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Doubled haploidy in model and recalcitrant species

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Book Series: Frontiers Research Topics ISSN: 16648714 ISBN: 9782889197835 Year: Pages: 119 DOI: 10.3389/978-2-88919-783-5 Language: English
Publisher: Frontiers Media SA
Subject: Botany --- Science (General)
Added to DOAB on : 2016-04-07 11:22:02
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Abstract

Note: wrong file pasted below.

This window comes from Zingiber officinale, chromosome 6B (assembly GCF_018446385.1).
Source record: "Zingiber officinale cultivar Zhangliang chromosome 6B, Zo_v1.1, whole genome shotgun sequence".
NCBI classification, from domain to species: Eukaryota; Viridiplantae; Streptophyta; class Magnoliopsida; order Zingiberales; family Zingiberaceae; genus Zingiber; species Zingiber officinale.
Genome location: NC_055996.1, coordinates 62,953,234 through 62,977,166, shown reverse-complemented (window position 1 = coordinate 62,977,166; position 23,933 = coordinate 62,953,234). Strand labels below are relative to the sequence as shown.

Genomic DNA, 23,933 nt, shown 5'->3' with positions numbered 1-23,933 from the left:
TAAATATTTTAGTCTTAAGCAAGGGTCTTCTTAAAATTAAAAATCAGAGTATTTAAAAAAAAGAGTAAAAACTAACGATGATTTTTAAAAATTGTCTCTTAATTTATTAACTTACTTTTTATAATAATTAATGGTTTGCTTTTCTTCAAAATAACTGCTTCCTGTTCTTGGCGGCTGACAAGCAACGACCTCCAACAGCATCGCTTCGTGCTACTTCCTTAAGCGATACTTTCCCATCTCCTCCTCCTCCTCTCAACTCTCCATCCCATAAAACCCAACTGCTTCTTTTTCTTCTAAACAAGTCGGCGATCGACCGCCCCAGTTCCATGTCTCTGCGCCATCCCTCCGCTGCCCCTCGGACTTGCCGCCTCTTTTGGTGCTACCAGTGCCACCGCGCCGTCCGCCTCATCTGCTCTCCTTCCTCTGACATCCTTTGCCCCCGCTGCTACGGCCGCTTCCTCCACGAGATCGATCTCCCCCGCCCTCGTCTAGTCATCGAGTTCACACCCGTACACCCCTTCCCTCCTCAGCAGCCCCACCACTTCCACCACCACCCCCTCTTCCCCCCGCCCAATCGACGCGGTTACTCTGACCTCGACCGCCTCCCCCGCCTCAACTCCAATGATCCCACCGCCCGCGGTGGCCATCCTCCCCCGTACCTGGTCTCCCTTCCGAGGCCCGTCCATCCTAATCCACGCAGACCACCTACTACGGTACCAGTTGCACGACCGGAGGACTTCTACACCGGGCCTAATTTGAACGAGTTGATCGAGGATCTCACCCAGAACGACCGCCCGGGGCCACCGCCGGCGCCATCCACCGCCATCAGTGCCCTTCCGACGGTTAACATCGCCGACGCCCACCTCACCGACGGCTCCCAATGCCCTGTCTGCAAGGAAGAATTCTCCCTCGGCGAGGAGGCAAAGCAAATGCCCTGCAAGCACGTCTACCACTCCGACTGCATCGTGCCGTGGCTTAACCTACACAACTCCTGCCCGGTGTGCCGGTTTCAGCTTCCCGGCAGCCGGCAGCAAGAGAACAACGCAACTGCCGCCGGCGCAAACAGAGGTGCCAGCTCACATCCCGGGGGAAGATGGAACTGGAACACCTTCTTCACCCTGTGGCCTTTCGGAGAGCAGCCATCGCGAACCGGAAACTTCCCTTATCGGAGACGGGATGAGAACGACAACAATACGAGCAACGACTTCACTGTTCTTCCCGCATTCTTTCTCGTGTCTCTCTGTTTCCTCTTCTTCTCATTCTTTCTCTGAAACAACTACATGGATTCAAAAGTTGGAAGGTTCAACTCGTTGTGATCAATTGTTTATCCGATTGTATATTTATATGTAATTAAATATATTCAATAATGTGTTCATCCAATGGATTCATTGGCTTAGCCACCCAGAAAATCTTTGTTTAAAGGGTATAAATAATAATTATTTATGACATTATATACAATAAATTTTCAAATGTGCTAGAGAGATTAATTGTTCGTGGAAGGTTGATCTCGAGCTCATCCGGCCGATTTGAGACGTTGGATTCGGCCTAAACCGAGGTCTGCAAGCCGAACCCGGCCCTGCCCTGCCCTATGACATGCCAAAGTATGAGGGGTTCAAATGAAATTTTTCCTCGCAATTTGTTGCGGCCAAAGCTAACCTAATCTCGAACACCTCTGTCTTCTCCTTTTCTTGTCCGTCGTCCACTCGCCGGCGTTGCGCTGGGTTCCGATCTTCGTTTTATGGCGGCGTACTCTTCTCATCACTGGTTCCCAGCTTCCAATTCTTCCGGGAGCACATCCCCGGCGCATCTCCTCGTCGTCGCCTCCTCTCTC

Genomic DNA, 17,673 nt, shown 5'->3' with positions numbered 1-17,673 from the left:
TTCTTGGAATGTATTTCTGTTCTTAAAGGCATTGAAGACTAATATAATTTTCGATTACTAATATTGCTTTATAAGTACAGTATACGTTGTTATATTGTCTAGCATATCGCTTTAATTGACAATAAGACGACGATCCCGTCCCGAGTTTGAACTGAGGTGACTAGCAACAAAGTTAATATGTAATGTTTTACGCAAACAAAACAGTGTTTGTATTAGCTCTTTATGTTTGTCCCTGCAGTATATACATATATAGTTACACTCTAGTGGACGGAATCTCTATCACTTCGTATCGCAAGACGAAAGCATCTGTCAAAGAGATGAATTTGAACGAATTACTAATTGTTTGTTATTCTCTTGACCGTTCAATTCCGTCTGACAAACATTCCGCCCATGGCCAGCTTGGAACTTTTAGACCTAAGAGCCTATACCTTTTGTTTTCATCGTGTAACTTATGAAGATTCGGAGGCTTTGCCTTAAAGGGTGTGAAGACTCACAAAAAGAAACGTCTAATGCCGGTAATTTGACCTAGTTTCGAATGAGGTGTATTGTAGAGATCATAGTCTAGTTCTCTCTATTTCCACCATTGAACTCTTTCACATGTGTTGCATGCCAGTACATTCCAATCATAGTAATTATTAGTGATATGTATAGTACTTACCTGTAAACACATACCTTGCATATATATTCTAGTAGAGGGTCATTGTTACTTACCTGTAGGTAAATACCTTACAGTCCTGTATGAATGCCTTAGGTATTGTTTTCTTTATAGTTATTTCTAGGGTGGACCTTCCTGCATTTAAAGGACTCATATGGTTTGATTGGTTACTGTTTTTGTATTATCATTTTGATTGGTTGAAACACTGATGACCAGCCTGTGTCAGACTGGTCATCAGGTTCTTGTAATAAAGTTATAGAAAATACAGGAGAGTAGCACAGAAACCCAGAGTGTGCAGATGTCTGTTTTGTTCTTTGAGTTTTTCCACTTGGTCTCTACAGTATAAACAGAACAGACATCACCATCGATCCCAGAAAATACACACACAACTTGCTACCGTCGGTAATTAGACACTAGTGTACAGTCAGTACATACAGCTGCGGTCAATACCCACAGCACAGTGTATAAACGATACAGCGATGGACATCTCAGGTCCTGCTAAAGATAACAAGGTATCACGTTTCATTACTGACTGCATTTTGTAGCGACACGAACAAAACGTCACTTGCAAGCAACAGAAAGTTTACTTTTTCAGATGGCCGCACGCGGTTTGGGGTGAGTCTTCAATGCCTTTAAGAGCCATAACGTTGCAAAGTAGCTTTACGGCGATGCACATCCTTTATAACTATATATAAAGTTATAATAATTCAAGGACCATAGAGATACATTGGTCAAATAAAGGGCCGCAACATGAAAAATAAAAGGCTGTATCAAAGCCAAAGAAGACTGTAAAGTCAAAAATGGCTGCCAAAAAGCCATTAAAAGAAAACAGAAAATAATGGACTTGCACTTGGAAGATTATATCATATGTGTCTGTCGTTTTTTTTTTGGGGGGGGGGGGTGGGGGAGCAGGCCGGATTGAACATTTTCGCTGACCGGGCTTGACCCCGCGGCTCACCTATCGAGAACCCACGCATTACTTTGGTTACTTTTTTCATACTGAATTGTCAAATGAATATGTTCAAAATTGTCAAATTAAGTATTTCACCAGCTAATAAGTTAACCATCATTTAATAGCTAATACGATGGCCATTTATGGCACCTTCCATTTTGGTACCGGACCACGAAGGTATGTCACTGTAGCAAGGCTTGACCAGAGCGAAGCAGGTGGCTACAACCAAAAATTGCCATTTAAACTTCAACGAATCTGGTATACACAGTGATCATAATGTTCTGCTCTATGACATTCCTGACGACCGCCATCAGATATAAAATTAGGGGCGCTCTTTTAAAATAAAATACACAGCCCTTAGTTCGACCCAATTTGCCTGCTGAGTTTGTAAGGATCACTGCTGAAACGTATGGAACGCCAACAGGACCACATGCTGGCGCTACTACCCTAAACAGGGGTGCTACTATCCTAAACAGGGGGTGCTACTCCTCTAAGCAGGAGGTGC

Doubled haploids (DHs) are powerful tools to reduce the time and costs needed to produce pure lines to be used in breeding programs. DHs are also useful for genetic mapping of complex qualitative traits, to avoid transgenic hemizygotes, for studies of linkage and estimation of recombination fractions, for screening of recessive mutants. These are just some of the advantages that make DH technology one of the most exciting fields of present and future plant biotechnology. All of the DH methods have model species where these technologies have been developed, or that respond every efficiently to their corresponding induction treatment. However, not all the species of economical/agronomical interest respond to these methodologies as they should be in order to obtain DHs on a routine basis. Indeed, many of them are still considered as low-responding or recalcitrant to these treatments, including many of the most important crops worldwide. Although many groups are making significant progresses in the understanding of these intriguing experimental pathways, little is known about the origin, causes and ways to overcome recalcitrancy. It would be very important to shed light on the particularities of recalcitrant species and the special conditions they need to be induced. In parallel, the knowledge gained from the study of basic aspects in model species could also be beneficial to overcome recalcitrancy. In this e-book, we present a compilation of different approaches leading to the generation of DHs in model and in recalcitrant species, and different studies on new and relevant aspects of this process, useful to extract common traits and features, to know better these processes, and eventually, to elucidate how to make DH technology more efficient.